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Why mornings are so important to time management

    • 2 posts
    January 6, 2013 2:34 AM EST

    My favorite quote by Aristotle is “Excellence is not an act, but a habit”.

    I propose that productivity is not a singular act but merely a collection of habits you form every day that, when bundled together, ensures an above average level of productivity.

    I call this concept your productivity tempo. It is the rhythm of your day. It is the difference between a day where you consistently complete your tasks efficiently and a day where you procrastinate regularly or work at a slower, inconsistent pace.

    What is so special about mornings?

    Think of your mornings as the foundation your daily house of productivity is built on. If you start off with a strong foundation, then the tempo for the rest of your day will be steady. If you build it on top of a swamp, then you will have to take extra measures to turn your day into a productive one. People who claim to work better under pressure are overcompensating for their weak foundation by creating urgency. If those same people were to take the time to create a strong productive tempo, they would produce better results without the extra stress.

    Your mornings set your tempo for the day. It is quite a feat to turn a non-productive morning into an exceptionally productive day. In all my research, I have yet to come across a method to attain this. If you have found a way, let me know.

    There are three traits that give mornings a special place in our hearts.

    Trait One – It sets the tempo for our day

    Think of the last morning you had where you accomplished something big. Maybe you finished a report, cleaned the whole house, or returned all your voicemails.

    How did the rest of your day go?
    Did you have any trouble staying motivated?
    Did you find yourself procrastinating?

    Chances are you didn’t. That’s because during the morning, you set a frame for that day. You created a productive tempo that you were able to follow for the rest of your day. Most of the habits in this book are dedicated to developing that tempo. In fact, I would say that 80% of productivity and time management techniques are dedicated to tempo. The other 20% would be planning, goal setting and elimination.

    Trait Two – A blank canvas

    Every morning represents a new day of possibilities. When you first open your eyes, you are awakening to a day of endless opportunities. You can turn that day into whatever you want it to be. A productive day, a relaxing day, a procrastinating day, or any other kind of day that you want. Start each morning by outlining a portrait of productivity for yourself. By the end of the day, you will have a masterpiece.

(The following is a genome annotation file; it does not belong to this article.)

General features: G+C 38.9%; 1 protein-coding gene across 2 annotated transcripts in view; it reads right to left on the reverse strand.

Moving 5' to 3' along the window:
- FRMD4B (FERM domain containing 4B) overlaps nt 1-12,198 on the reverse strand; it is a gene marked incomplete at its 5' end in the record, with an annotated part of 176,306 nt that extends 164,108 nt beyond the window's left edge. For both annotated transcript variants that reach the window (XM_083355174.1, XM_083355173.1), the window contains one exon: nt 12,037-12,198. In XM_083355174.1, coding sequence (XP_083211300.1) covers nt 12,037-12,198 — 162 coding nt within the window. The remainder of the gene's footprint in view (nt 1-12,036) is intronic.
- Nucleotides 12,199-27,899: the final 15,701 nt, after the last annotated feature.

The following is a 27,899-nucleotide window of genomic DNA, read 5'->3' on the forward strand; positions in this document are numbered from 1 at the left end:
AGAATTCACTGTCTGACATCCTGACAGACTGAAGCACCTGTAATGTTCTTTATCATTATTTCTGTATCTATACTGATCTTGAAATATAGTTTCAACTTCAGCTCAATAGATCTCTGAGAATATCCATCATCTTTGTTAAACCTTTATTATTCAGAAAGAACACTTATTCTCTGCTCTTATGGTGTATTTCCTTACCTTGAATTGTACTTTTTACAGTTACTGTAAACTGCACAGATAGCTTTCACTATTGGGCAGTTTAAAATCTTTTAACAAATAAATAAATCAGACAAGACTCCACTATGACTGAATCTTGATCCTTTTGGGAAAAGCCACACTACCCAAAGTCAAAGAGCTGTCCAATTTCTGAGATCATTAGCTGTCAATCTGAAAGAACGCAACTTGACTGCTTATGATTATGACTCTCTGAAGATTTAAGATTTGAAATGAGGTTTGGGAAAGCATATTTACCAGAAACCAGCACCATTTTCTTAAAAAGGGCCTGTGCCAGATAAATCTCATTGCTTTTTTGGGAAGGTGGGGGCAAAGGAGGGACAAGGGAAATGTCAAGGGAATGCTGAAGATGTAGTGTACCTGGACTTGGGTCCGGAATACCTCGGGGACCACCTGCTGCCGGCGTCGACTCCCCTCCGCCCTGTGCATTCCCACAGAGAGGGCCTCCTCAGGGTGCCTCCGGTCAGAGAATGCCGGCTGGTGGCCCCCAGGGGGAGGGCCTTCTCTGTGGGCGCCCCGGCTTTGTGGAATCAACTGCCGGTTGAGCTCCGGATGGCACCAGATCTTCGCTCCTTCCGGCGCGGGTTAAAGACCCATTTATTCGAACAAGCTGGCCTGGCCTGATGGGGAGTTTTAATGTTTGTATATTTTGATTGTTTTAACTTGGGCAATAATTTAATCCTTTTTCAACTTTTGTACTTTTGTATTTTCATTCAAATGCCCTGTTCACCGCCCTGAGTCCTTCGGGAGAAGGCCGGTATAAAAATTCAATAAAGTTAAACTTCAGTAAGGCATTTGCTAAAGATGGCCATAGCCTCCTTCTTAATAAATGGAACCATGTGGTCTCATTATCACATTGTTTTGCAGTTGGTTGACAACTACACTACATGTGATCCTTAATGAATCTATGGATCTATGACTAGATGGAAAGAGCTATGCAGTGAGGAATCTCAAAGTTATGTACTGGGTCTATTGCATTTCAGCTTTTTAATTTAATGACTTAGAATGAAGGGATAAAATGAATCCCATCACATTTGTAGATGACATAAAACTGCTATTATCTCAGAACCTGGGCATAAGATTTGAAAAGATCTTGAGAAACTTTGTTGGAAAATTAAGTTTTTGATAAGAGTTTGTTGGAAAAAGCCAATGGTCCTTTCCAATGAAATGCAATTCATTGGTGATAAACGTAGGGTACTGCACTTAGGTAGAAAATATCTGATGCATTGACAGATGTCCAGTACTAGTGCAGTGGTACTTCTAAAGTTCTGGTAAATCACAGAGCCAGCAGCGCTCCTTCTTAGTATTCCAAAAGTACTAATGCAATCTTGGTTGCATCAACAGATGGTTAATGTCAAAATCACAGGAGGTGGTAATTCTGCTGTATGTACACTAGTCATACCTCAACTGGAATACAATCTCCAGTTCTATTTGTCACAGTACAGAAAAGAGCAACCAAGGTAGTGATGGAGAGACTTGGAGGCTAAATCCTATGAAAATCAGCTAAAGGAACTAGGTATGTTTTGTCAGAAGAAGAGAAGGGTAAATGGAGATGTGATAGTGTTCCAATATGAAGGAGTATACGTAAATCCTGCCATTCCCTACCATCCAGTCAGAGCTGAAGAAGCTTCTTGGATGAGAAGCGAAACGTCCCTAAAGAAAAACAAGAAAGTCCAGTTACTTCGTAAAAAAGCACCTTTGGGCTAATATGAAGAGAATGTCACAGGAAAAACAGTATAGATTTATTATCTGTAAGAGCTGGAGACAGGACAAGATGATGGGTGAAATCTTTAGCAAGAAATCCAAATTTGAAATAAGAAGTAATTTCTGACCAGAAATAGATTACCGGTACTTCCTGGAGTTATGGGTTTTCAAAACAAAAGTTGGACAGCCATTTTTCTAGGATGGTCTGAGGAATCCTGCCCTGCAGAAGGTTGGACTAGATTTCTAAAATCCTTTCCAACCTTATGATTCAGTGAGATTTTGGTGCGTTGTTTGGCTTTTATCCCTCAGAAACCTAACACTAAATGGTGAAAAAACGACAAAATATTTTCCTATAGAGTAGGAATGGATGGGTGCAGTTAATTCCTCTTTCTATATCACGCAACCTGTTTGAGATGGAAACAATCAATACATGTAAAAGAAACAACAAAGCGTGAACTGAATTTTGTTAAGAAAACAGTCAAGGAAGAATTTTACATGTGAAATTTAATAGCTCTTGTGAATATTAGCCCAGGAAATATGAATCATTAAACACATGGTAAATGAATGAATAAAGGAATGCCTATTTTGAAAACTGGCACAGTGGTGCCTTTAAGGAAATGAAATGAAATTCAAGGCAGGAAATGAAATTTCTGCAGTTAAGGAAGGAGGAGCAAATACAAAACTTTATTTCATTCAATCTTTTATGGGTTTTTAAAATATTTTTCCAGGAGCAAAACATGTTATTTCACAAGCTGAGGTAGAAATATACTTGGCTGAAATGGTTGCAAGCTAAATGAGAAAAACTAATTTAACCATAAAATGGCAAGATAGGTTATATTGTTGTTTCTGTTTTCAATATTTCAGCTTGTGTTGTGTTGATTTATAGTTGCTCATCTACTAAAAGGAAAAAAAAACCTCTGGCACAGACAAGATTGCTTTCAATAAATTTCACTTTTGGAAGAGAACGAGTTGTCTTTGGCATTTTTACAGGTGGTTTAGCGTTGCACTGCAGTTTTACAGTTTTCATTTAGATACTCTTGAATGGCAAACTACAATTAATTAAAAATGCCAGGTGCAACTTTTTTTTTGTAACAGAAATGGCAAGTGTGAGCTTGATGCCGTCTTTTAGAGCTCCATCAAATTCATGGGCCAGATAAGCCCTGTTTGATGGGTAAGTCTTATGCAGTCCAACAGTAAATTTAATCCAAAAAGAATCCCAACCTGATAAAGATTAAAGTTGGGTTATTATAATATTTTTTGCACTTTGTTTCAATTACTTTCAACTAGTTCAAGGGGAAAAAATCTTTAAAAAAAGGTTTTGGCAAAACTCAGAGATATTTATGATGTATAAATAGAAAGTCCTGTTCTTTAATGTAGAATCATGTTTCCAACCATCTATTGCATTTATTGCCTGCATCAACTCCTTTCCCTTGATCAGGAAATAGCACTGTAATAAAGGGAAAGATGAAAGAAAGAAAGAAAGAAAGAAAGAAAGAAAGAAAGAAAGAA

Trait Three – Less distractions

    Mornings represent a time of very few distractions. The earlier in the morning, the more true this becomes. This is the logic behind the common advice of waking up early. During the time of 5:00am – 9:00am, there are very few things that can pull your attention away from your tasks at hand. This uninterrupted time can be your most productive period of the entire day.

    The earlier you wake up, the more time you have in this window. Although I advocate waking up when your body wants to, I do not deny that there is no other time during the day that will allow you to accomplish as much. The next best time is between 11:00pm – 2:00am and that is only if your mind has not become worn down during the day.
    With fewer distractions comes less excuses for procrastination. Since no one else is typically awake during this time, there is nobody to pull your attention away from what you are doing. There are no phone calls to make, no urgent emails to return, and no fires to put out. It is just you and the task in front of you. It feels good just thinking about it.

    Through mastering your mornings, you will learn to master the rest of your day. Because of the way our minds work, the benefits of properly framing your mornings will show themselves throughout the rest of the day by creating new additional habits. These are called seed habits.

    After a less than pleasant visit to the dentist, I decided to start taking better care of my teeth, particularly through flossing. I committed to flossing every morning after I brushed my teeth. After noticing how much garbage was still between my teeth after brushing, I started flossing at night as well. That led me to brushing my teeth longer, which then led to me using mouthwash. Within a month, my teeth were as healthy as a dentist’s.

    By planting the seed of flossing once a day, my habit of brushing my teeth twice a day for 30 seconds blossomed into brushing for two minutes three times a day, flossing twice a day, and rinsing with mouthwash each time.
    This is how the mind works. These seed habits are small but in time will grow and blossom into larger, more impactful habits throughout your day.

    If you're interested in increasing your morning productivity, you can check out my book "Becoming The 1%: How You Can Instantly Supercharge Your Mornings". It's free for the next few days on Amazon. I would appreciate any feedback from the community.